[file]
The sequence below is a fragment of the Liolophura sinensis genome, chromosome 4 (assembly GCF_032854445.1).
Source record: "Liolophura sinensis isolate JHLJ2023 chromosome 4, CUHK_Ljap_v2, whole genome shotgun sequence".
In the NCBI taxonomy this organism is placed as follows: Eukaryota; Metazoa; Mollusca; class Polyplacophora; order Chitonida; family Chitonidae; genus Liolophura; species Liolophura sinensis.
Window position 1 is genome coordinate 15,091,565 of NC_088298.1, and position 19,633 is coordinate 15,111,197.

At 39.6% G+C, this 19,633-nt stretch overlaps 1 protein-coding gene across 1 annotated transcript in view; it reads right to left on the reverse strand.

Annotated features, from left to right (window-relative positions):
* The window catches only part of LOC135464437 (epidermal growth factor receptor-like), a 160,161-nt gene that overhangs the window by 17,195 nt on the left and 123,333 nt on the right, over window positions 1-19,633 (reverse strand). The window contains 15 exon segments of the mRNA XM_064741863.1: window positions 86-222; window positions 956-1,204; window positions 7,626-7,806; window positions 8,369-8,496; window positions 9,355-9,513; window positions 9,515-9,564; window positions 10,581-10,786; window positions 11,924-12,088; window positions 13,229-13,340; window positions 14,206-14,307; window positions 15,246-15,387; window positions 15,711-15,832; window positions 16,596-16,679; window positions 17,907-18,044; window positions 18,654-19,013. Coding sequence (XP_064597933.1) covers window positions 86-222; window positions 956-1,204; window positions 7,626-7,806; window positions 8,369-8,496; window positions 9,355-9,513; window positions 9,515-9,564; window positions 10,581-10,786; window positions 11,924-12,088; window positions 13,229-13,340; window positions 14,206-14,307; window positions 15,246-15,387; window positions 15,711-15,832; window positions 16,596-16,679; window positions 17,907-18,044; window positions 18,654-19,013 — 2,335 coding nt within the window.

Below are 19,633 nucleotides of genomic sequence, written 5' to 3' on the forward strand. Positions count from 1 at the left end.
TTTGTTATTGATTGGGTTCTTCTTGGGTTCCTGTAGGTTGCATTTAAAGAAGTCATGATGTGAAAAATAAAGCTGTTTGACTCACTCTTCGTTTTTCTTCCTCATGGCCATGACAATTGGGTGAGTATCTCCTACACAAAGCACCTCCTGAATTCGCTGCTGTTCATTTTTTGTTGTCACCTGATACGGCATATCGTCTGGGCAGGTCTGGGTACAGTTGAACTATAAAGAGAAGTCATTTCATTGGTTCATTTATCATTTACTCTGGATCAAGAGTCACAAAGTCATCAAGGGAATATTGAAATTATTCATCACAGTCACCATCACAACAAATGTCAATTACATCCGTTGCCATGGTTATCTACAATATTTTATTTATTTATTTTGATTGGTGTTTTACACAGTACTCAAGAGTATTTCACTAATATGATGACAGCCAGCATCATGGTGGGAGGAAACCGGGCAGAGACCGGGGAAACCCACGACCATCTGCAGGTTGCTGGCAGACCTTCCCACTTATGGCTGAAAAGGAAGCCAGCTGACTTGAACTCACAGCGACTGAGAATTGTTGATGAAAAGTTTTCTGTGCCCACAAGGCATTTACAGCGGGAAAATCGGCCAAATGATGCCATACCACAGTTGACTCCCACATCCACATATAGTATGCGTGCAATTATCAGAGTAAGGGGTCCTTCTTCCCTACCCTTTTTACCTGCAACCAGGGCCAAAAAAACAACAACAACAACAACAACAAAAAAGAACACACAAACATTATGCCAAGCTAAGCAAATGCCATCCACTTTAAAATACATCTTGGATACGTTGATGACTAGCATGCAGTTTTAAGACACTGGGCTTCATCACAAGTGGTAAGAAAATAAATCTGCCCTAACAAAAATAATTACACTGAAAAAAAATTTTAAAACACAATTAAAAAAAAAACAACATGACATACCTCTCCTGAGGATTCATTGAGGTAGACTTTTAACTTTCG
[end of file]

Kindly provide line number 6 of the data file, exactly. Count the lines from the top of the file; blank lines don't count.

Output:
Annotated features, from left to right (window-relative positions):